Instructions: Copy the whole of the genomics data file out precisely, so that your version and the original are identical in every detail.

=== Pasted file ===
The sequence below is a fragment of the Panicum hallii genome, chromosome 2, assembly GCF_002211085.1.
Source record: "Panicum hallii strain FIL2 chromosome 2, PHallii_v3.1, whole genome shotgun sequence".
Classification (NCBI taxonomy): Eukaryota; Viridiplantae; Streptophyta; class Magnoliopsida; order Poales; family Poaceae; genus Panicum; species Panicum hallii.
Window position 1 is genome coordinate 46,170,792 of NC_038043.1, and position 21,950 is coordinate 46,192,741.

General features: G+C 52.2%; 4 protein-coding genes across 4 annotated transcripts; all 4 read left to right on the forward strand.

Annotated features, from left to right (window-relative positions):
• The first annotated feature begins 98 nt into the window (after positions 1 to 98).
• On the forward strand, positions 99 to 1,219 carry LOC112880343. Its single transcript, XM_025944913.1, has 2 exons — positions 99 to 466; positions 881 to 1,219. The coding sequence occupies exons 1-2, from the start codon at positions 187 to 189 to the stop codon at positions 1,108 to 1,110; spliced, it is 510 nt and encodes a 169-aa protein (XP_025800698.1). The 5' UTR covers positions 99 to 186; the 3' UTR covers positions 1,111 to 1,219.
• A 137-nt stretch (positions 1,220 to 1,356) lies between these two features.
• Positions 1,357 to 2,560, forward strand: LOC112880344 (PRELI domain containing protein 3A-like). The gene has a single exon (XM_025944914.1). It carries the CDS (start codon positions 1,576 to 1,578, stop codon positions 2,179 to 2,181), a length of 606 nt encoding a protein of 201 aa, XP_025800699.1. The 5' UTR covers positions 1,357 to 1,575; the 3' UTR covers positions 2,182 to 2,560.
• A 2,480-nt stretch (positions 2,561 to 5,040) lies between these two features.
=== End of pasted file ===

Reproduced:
The sequence below is a fragment of the Panicum hallii genome, chromosome 2, assembly GCF_002211085.1.
Source record: "Panicum hallii strain FIL2 chromosome 2, PHallii_v3.1, whole genome shotgun sequence".
Classification (NCBI taxonomy): Eukaryota; Viridiplantae; Streptophyta; class Magnoliopsida; order Poales; family Poaceae; genus Panicum; species Panicum hallii.
Window position 1 is genome coordinate 46,170,792 of NC_038043.1, and position 21,950 is coordinate 46,192,741.

General features: G+C 52.2%; 4 protein-coding genes across 4 annotated transcripts; all 4 read left to right on the forward strand.

Annotated features, from left to right (window-relative positions):
• The first annotated feature begins 98 nt into the window (after positions 1 to 98).
• On the forward strand, positions 99 to 1,219 carry LOC112880343. Its single transcript, XM_025944913.1, has 2 exons — positions 99 to 466; positions 881 to 1,219. The coding sequence occupies exons 1-2, from the start codon at positions 187 to 189 to the stop codon at positions 1,108 to 1,110; spliced, it is 510 nt and encodes a 169-aa protein (XP_025800698.1). The 5' UTR covers positions 99 to 186; the 3' UTR covers positions 1,111 to 1,219.
• A 137-nt stretch (positions 1,220 to 1,356) lies between these two features.
• Positions 1,357 to 2,560, forward strand: LOC112880344 (PRELI domain containing protein 3A-like). The gene has a single exon (XM_025944914.1). It carries the CDS (start codon positions 1,576 to 1,578, stop codon positions 2,179 to 2,181), a length of 606 nt encoding a protein of 201 aa, XP_025800699.1. The 5' UTR covers positions 1,357 to 1,575; the 3' UTR covers positions 2,182 to 2,560.
• A 2,480-nt stretch (positions 2,561 to 5,040) lies between these two features.